"Oh thank God for that, I thought she was never gonna do it! I think she's been disgusting but I never vote Conservative any way.”

That was Christine O'Kane’s reaction when she heard Liz Truss had resigned yesterday. The pensioner was out shopping when reporter Tom Molloy broke the news about the outgoing Prime Minister.

Tom hit the streets (not the ground) in Bury to gauge opinion following yesterday’s antics in Westminster. He found locals were less worried about the drama in London and more concerned about how they would feed themselves and heat their homes in the coming months.

Christine O'Kane, 73, of Bury (Manchester Evening News)

Honking pudding

Meanwhile, the list of politicians hoping to succeed Liz Truss as Prime Minister is still unclear. Penny Mordaunt has been the first to throw her hat in the ring.

There’s a list of the potential runners and riders here, but bare in mind Ben Wallace had already ruled himself out at the time of writing.

Those of us shuddering at the thought of a Boris Johnson return might take comfort in this hot take from an unnamed Labour source, who told The Times’ Henry Zeffman...

OPINION: Tory MPs may cry tears of humiliation and shame. For their constituents, tears are nothing new

Why 12p though?

Warburton Toll Bridge is a bit of a curiosity. It costs 12p to cross the structure, in Cheshire, and it’s been that way since 1890 thanks to the original 1863 Act which identified the maximum one-way toll at two and a half old shillings.

It’s thought to have been the only private toll facility across England not to have asked for a toll increase since its original founding legislation. But now there are controversial plans to increase the charge to £1, which will be examined at a public inquiry beginning next month.

It would be the first price hike in more than a century, and is part of plans for a £6.5m upgrade to roads, footpaths and the tolling system by The Manchester Ship Canal Company. If approved, the new toll would include discounts for local residents and frequent users.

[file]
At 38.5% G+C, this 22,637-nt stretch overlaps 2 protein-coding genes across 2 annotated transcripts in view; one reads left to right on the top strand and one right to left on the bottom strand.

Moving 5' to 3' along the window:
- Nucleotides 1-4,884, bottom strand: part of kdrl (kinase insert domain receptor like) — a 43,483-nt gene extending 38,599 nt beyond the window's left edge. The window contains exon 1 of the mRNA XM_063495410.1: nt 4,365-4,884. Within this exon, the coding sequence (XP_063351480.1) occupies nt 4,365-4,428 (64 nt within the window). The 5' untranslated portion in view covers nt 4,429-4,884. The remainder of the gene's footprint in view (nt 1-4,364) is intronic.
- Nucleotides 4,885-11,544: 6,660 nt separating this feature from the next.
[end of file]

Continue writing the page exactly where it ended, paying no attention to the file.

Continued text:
'Absolutely essential'

Rochdale Council is calling for free school meals for every child, regardless of background, while the cost of living crisis persists.

A motion urging the government to ‘ensure universal provision for all school age groups’ was unanimously backed at a meeting on Wednesday night, as Nick Statham reports.

Labour’s Coun Rachel Massey noted that one in three school-age children living in poverty were already missing out on free school meals because of the ‘restrictive eligibility criteria’ - and many more were now struggling.

“No child should go hungry while in school, we know that there are increasing numbers of struggling families that don’t qualify for free school meals,” Coun Massey told the meeting. “School meals are not an optional extra, they are absolutely essential to ensure that our most vulnerable are fed, healthy, cared for and thriving.”

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Weather etc

  • Saturday: Sunny intervals changing to cloudy by lunchtime.
  • Road closures: A57 Snake Pass in both directions closed due to roadworks between A6013 (Ladybower Reservoir) and Hurst Road (Royal Oak Inn) until October 23.
  • A6044 Sheepfoot Lane in both directions closed due to roadworks from Meade Hill Road to A576 Middleton Road Between 9.30am and 4pm Mondays to Sundays until October 28.